13-J

I'm gradually learning about Spanish politics. There's now only 10 days to go before another general election, after the previous failure to reach a majority government, and I'm surprised there isn't the same feverish atmosphere here in Madrid as there was last year when I was visiting around the time of elections - the Spanish have a reputation for being particularly political, yet it doesn't seem to have figured in general conversation quite as much this time round - perhaps a certain resignation is setting in after the ineffectual first result.

At any rate, the live TV debate between the 4 party leaders this Monday (the 13th June, therefore dubbed 13-J, which sounds a bit like a failed nineties boyband) was still a big deal. Despite my limited grasp of a) Spanish, and b) the finer points of the politics, I've attempted to illustrate the impression I was left with of each party leader:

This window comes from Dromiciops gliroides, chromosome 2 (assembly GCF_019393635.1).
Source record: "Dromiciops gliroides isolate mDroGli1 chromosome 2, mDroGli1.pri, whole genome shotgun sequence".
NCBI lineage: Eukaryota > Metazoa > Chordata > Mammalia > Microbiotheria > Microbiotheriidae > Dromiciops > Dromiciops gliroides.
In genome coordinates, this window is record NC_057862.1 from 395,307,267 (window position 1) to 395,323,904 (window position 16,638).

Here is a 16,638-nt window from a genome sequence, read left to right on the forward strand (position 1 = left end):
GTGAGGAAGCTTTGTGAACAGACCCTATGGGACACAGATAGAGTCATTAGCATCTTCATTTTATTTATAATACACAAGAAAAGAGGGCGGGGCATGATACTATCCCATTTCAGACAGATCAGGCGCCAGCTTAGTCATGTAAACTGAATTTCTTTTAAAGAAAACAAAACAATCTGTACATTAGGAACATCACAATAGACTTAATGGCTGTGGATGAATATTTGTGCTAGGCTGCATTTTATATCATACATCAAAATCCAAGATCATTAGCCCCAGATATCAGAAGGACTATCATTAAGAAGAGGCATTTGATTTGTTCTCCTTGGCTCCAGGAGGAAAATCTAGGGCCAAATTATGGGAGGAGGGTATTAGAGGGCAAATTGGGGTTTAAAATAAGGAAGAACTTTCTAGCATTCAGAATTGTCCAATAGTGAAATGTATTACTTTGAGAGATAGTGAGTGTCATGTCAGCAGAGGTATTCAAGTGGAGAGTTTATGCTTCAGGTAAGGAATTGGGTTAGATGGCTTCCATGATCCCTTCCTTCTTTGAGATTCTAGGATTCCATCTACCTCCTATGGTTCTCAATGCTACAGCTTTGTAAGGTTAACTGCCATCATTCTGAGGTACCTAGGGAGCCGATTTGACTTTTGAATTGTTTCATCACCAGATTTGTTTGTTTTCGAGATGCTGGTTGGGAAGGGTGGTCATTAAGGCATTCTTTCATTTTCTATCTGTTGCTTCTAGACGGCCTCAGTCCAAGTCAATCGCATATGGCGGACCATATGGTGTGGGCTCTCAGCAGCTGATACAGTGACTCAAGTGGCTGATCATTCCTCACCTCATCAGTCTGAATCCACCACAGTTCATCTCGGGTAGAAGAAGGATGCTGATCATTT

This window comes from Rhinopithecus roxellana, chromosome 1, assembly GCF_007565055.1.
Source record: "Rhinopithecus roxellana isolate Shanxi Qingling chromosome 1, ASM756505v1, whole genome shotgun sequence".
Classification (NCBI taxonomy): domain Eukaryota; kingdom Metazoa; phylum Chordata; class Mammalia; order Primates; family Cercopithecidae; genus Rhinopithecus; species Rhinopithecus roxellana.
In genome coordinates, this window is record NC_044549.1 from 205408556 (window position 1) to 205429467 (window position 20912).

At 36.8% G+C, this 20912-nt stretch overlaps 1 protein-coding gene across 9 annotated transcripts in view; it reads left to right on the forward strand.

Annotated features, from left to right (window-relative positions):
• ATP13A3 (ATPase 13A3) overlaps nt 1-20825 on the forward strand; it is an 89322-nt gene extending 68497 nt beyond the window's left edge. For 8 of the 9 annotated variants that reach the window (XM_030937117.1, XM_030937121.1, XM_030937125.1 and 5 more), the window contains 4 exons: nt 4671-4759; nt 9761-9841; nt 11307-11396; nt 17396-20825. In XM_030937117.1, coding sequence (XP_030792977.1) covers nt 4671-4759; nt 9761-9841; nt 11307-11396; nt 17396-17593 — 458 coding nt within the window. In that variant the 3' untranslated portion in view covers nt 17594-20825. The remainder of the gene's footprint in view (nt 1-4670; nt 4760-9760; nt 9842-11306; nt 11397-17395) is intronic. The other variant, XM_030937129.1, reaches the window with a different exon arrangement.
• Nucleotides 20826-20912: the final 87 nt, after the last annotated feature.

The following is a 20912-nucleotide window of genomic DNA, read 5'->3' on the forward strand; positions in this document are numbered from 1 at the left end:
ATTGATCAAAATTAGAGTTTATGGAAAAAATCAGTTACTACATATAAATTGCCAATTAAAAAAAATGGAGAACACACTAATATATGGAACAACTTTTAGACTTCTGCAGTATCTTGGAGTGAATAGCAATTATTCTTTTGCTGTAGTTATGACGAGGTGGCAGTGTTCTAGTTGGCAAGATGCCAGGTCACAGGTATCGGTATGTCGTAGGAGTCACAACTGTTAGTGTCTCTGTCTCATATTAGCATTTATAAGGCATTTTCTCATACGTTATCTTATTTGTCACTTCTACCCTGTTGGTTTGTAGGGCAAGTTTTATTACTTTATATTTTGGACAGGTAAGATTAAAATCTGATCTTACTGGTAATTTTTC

Pedro Sánchez was by far the hardest to caricature, he's so bland - like a terrifying cross between the man who delivers Milk Tray and a friendly Terminator. He yammers on about change so much that he ironically sounds like a stuck record. Meanwhile I couldn't really focus on any actual policies of Pablo Iglesias because I kept being distracted by his angry/upset reactions to Sánchez and Rivera.

Amusingly, the news said the following day that "all four leaders were considered winners" of the debate, which is like something you'd say at a toddler's party. Meanwhile, the campaign rolls on, with Rajoy yesterday proclaiming how excited he was to be in an artichoke field.